I was a part-time assistant for six years in the 1980s-1990s to the late Barbara Epstein, the legendary co-editor with the late Robert Silvers of The New York Review of Books, one of the leading literary-intellectual newspapers in the country. She was a brilliant woman, originally responsible for editing The Diary of Anne Frank in the late 1950s. During that time, I was privy to her interactions with some of the top writers and intellectuals of that era—Susan Sontag, Joan Didion, Philip Roth, Gore Vidal, to name just a few. That formative period shaped my standards of writing and journalism. I also had the good fortune to forge close college friendships with John Donatich, now the erudite head of Yale University Press, and the brilliant poet-novelist Jennifer Clement, now the president of PEN, the international writers’ organization, whose friendship and accomplishments continue to inspire me today.
The inspiration for my creativity, tenacity, and commitment to my acting career came from my late parents, Richard and Barbara Shore. My father was a professional pianist, composer, and music teacher, and he began painting later in life—beautiful scenes of nature as a gentle and benevolent force. He eschewed materialism and superficial values. His entire life was devoted to music and art. He saw music as the universal language that brings people together. He took great pride in his teaching job in a public high school in Providence, Rhode Island, where he taught students from immigrant families from all over the world. My mother was a longtime co-president of the Interfaith Council in Southeastern Massachusetts where I grew up, working to create dialogue, tolerance, and understanding between people of all nationalities, religions, and ethnic backgrounds. She was also a violinist with the local symphony for 45 years and a dedicated and inspired reading teacher and tutor who saw great literature as a way of uplifting humanity and promoting greater understanding.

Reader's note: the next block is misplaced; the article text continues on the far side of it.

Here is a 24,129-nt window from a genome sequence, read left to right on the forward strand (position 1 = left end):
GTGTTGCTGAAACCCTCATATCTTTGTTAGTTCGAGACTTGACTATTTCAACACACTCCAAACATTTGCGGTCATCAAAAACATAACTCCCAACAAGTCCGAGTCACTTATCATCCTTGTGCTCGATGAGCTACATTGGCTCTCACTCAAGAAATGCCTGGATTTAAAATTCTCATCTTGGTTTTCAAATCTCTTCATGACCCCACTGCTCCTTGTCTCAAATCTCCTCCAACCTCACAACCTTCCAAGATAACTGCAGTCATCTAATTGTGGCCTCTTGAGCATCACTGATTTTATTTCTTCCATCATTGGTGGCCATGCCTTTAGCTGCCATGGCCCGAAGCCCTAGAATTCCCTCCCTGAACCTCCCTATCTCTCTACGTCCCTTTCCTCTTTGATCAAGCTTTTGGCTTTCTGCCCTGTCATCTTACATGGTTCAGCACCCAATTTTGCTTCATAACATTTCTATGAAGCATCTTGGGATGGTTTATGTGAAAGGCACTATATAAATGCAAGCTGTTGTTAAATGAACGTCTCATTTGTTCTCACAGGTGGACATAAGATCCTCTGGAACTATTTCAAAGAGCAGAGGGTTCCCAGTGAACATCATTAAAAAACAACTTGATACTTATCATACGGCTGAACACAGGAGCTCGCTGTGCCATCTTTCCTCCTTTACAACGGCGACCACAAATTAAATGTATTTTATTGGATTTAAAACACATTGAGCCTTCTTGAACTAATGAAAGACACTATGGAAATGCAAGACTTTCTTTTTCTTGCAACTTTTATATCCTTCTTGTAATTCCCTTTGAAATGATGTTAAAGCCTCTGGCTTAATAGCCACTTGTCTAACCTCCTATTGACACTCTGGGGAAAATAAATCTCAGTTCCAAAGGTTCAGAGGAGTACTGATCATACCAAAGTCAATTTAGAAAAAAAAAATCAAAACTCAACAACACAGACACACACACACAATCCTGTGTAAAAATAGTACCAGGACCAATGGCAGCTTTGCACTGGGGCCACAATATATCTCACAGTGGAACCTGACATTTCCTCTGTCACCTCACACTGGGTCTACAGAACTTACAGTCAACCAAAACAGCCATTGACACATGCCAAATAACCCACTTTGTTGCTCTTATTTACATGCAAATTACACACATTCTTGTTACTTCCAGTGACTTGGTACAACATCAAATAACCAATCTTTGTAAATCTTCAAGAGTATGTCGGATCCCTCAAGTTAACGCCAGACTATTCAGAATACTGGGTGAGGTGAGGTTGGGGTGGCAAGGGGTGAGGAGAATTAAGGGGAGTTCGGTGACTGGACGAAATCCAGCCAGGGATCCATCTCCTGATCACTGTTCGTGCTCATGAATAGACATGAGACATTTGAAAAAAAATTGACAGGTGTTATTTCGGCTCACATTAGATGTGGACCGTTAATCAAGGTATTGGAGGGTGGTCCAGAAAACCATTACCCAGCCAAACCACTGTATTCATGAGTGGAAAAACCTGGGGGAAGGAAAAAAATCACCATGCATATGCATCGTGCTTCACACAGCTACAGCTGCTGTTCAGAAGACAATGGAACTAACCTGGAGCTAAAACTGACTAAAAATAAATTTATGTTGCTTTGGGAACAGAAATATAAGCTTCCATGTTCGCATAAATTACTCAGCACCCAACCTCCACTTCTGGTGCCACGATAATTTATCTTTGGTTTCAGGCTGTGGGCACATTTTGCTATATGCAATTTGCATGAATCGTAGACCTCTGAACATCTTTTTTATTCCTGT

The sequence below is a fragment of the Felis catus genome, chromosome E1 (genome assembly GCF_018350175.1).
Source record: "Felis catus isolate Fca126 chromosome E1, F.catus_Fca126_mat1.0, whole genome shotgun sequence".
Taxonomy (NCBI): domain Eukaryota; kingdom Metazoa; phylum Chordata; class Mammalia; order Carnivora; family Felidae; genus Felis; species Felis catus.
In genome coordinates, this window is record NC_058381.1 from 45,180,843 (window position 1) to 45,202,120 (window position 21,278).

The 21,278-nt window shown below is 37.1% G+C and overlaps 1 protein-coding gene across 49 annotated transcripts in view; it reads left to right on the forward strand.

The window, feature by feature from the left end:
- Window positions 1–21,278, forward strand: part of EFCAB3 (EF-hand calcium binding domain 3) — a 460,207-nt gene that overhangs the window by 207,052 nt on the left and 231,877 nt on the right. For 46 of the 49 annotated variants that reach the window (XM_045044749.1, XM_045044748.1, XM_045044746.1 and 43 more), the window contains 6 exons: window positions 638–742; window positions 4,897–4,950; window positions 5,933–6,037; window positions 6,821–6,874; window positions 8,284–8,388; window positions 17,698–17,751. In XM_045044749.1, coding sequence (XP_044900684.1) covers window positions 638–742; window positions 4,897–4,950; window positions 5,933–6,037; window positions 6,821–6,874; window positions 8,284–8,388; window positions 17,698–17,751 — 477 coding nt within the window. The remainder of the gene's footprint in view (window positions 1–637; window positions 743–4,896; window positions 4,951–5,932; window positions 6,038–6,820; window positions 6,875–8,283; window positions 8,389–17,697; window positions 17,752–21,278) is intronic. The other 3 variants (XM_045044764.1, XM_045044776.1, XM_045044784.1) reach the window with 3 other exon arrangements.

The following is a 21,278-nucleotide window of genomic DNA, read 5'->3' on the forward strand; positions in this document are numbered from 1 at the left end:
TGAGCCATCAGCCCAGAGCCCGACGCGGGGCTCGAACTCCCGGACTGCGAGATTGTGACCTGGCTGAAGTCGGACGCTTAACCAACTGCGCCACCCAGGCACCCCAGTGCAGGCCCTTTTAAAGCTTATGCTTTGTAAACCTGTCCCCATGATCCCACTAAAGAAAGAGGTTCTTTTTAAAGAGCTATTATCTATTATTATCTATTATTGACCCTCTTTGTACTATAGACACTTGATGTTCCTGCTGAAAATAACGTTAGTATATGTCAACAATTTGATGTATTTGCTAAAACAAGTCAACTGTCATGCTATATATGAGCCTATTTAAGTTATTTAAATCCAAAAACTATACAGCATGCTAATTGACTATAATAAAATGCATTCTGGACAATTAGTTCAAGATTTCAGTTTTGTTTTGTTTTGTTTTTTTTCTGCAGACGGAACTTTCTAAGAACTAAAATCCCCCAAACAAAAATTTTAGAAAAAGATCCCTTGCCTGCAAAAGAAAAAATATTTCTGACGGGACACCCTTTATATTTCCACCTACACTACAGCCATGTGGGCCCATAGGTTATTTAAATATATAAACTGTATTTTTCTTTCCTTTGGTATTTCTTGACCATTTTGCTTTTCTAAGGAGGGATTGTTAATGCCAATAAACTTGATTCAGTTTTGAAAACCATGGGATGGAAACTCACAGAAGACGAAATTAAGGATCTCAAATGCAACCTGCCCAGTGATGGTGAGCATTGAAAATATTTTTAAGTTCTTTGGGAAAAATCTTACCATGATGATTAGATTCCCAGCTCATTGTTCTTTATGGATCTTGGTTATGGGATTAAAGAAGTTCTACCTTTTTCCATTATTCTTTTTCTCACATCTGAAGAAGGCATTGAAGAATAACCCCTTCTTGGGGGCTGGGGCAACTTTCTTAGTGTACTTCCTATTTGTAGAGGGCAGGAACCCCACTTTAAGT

ATM: What is your thought process while in front of the casting director?
Nancy: First of all, it’s essential to view the casting director not in a narrow, one-dimensional way, as an all-powerful gatekeeper standing between you and this one role on this one TV show, movie, or play but as a person with a full life, an individual human being with whom you are partnering on the basis of personal integrity and creativity in the business. He or she may have a spouse or partner struggling with cancer or addiction, or perhaps have just attended the funeral of a beloved uncle, or been passed over for a promotion, or moved to a new home, or just landed a brand-new TV show account with roles to be filled immediately that takes precedence over the role in the low-budget independent film you are being seen for.